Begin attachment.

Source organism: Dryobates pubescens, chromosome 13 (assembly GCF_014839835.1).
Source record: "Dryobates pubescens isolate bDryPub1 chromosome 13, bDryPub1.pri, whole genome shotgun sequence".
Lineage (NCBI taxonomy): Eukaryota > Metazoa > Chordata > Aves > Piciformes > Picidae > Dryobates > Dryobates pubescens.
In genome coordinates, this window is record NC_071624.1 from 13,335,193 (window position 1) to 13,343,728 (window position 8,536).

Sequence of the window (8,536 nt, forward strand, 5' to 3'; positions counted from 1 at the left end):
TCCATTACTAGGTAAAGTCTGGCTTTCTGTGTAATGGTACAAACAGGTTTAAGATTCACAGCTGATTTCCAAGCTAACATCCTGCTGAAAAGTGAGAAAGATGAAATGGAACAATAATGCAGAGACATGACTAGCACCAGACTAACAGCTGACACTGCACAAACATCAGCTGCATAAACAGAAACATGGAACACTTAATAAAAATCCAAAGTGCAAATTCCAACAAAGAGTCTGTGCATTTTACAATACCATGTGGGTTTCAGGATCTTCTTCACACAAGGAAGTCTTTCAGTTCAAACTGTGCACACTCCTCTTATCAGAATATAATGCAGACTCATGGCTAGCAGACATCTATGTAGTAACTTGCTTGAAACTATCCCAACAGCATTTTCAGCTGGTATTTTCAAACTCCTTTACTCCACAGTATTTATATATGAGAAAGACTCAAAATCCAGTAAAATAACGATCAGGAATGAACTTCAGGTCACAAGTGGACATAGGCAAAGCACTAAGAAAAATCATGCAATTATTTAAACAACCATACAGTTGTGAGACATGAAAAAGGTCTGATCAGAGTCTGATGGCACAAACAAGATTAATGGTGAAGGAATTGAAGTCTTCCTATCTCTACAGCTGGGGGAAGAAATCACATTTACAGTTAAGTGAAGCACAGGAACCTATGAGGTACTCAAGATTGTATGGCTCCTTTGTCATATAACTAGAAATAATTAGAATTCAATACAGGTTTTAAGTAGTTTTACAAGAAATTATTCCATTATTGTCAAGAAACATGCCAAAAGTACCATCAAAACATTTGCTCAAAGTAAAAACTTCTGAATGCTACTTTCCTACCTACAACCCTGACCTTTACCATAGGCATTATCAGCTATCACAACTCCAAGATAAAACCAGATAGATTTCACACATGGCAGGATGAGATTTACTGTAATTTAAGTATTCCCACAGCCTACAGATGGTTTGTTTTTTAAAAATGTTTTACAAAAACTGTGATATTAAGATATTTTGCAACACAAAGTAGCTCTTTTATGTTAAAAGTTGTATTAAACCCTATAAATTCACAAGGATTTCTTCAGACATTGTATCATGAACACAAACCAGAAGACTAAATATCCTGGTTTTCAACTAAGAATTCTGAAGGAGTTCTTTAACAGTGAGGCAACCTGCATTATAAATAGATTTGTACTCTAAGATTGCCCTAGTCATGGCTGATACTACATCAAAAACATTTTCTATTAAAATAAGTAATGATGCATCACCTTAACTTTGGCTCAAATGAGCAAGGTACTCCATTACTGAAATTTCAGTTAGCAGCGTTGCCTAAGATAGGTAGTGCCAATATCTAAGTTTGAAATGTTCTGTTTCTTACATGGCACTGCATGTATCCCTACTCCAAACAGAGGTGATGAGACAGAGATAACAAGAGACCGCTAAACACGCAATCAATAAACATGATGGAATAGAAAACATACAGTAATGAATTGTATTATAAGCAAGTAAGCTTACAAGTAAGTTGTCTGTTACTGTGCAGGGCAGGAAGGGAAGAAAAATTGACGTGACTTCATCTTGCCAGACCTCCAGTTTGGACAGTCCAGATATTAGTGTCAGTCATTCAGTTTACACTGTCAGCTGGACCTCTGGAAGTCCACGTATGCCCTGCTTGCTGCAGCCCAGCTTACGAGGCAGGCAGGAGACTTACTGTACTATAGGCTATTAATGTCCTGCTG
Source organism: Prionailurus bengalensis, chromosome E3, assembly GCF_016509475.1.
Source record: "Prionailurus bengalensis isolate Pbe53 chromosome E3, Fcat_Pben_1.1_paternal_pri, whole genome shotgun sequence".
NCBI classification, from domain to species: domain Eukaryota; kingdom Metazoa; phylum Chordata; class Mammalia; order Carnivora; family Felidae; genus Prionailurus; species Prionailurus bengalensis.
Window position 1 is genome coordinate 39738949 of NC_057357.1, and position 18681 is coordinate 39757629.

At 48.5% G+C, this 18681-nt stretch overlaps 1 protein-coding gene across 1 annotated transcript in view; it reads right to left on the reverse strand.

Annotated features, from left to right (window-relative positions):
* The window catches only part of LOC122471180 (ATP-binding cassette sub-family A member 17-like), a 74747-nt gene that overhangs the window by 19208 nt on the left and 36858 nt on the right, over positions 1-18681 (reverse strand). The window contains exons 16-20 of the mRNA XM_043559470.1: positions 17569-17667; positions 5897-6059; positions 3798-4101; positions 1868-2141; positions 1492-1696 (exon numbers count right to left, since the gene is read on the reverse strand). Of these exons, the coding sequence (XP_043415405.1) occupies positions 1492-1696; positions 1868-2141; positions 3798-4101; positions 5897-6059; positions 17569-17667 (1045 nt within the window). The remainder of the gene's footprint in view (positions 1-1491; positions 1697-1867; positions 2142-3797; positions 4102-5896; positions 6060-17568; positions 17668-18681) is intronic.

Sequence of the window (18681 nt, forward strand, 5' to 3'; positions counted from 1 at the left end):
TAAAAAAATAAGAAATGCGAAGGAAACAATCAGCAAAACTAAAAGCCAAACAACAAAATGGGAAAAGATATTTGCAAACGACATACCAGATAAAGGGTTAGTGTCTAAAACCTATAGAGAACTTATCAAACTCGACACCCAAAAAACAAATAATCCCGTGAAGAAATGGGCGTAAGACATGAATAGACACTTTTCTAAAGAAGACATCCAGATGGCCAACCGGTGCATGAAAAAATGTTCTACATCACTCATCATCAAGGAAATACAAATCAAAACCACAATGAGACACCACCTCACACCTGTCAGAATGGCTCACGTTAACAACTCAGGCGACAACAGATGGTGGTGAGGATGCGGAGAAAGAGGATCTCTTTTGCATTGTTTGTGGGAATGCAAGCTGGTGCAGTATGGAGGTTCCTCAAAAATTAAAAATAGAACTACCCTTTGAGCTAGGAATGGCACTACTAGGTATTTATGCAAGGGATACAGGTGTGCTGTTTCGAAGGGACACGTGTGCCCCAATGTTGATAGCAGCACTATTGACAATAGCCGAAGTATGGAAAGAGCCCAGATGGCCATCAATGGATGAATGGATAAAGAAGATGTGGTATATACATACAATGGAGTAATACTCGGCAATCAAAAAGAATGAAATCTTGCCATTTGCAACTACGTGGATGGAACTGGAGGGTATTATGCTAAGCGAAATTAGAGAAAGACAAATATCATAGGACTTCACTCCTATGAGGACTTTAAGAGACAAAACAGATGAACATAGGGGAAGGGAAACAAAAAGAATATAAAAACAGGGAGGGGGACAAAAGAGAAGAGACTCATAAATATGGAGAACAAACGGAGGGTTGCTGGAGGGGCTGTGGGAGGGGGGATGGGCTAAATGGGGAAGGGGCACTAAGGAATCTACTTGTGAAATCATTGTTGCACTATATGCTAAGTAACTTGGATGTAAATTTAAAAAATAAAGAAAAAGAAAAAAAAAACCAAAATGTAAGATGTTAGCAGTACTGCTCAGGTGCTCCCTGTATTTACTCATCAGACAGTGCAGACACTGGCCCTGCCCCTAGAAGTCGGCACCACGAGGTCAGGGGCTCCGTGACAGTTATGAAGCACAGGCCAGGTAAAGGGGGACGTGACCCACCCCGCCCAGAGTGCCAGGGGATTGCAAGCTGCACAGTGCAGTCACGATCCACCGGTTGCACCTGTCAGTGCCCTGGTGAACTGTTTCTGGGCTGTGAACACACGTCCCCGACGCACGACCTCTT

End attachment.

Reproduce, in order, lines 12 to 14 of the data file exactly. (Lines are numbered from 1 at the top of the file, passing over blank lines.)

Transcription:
Annotated features, from left to right (window-relative positions):
* The window catches only part of LOC122471180 (ATP-binding cassette sub-family A member 17-like), a 74747-nt gene that overhangs the window by 19208 nt on the left and 36858 nt on the right, over positions 1-18681 (reverse strand). The window contains exons 16-20 of the mRNA XM_043559470.1: positions 17569-17667; positions 5897-6059; positions 3798-4101; positions 1868-2141; positions 1492-1696 (exon numbers count right to left, since the gene is read on the reverse strand). Of these exons, the coding sequence (XP_043415405.1) occupies positions 1492-1696; positions 1868-2141; positions 3798-4101; positions 5897-6059; positions 17569-17667 (1045 nt within the window). The remainder of the gene's footprint in view (positions 1-1491; positions 1697-1867; positions 2142-3797; positions 4102-5896; positions 6060-17568; positions 17668-18681) is intronic.

Sequence of the window (18681 nt, forward strand, 5' to 3'; positions counted from 1 at the left end):